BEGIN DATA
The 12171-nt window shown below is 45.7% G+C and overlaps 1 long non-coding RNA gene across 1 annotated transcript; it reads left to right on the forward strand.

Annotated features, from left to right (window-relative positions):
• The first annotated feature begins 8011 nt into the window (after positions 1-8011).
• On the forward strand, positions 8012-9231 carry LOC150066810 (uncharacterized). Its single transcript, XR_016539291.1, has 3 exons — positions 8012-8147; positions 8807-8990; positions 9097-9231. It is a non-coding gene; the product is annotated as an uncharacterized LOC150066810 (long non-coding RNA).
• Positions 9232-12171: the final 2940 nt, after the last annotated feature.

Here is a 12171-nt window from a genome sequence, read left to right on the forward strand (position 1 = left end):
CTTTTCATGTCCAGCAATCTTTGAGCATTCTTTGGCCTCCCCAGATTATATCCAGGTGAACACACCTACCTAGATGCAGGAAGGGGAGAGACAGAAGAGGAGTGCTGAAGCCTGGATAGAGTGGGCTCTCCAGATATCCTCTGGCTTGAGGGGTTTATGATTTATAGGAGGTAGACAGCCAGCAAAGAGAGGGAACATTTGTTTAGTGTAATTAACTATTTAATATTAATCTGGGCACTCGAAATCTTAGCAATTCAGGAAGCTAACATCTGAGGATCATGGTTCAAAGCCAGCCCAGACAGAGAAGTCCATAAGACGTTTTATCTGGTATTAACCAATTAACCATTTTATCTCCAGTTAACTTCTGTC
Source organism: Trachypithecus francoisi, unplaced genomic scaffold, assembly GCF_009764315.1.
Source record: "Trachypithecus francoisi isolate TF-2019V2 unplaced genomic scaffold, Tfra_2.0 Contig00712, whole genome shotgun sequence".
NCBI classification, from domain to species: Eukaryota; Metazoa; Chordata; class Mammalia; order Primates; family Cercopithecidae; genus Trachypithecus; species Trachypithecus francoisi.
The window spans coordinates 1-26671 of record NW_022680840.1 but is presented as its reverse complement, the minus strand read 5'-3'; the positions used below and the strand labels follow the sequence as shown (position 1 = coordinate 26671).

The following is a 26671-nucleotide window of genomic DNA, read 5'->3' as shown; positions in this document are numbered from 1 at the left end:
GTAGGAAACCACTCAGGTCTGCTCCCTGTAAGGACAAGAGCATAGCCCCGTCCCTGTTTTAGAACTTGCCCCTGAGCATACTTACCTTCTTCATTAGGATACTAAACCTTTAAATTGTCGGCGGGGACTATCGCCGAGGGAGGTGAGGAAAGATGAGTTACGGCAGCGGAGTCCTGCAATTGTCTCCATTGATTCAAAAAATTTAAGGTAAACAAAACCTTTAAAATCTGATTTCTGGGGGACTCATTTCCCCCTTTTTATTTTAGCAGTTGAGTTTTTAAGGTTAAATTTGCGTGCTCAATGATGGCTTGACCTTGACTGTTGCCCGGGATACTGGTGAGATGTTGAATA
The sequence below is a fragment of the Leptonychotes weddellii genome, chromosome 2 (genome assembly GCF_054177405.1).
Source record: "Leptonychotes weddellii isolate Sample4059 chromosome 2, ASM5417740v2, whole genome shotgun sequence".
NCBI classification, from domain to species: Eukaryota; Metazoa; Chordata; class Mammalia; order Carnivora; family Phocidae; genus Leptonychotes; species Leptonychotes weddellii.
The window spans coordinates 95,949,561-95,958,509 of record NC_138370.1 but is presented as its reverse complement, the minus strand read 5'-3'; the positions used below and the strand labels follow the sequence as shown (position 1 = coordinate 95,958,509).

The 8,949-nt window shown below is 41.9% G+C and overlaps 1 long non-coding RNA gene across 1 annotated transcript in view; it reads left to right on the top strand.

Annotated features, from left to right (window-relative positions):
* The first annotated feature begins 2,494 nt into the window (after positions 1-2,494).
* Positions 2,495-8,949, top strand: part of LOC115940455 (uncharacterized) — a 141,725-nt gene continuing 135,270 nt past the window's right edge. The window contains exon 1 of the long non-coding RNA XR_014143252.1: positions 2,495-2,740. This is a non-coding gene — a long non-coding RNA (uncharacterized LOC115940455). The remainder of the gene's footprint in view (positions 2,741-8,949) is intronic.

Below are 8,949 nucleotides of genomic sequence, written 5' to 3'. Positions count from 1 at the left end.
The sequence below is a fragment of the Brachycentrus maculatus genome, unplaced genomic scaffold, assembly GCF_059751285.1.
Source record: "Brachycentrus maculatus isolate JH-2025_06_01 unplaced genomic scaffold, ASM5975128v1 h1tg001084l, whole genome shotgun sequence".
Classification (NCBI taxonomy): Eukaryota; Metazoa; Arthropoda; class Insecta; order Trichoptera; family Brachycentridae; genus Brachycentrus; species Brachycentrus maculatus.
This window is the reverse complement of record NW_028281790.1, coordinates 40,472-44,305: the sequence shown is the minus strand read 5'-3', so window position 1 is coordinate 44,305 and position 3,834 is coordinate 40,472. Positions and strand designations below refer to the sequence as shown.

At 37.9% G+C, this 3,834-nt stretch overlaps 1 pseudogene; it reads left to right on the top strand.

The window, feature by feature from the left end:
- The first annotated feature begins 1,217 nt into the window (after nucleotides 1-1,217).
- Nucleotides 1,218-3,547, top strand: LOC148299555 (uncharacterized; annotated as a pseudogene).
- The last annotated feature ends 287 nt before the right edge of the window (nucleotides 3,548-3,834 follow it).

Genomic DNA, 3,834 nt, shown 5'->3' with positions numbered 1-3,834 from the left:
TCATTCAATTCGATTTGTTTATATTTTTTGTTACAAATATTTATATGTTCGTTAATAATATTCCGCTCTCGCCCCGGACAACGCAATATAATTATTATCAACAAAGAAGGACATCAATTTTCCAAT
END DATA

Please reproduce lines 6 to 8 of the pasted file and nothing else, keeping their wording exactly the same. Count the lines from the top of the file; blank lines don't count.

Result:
Here is a 12171-nt window from a genome sequence, read left to right on the forward strand (position 1 = left end):
CTTTTCATGTCCAGCAATCTTTGAGCATTCTTTGGCCTCCCCAGATTATATCCAGGTGAACACACCTACCTAGATGCAGGAAGGGGAGAGACAGAAGAGGAGTGCTGAAGCCTGGATAGAGTGGGCTCTCCAGATATCCTCTGGCTTGAGGGGTTTATGATTTATAGGAGGTAGACAGCCAGCAAAGAGAGGGAACATTTGTTTAGTGTAATTAACTATTTAATATTAATCTGGGCACTCGAAATCTTAGCAATTCAGGAAGCTAACATCTGAGGATCATGGTTCAAAGCCAGCCCAGACAGAGAAGTCCATAAGACGTTTTATCTGGTATTAACCAATTAACCATTTTATCTCCAGTTAACTTCTGTC
Source organism: Trachypithecus francoisi, unplaced genomic scaffold, assembly GCF_009764315.1.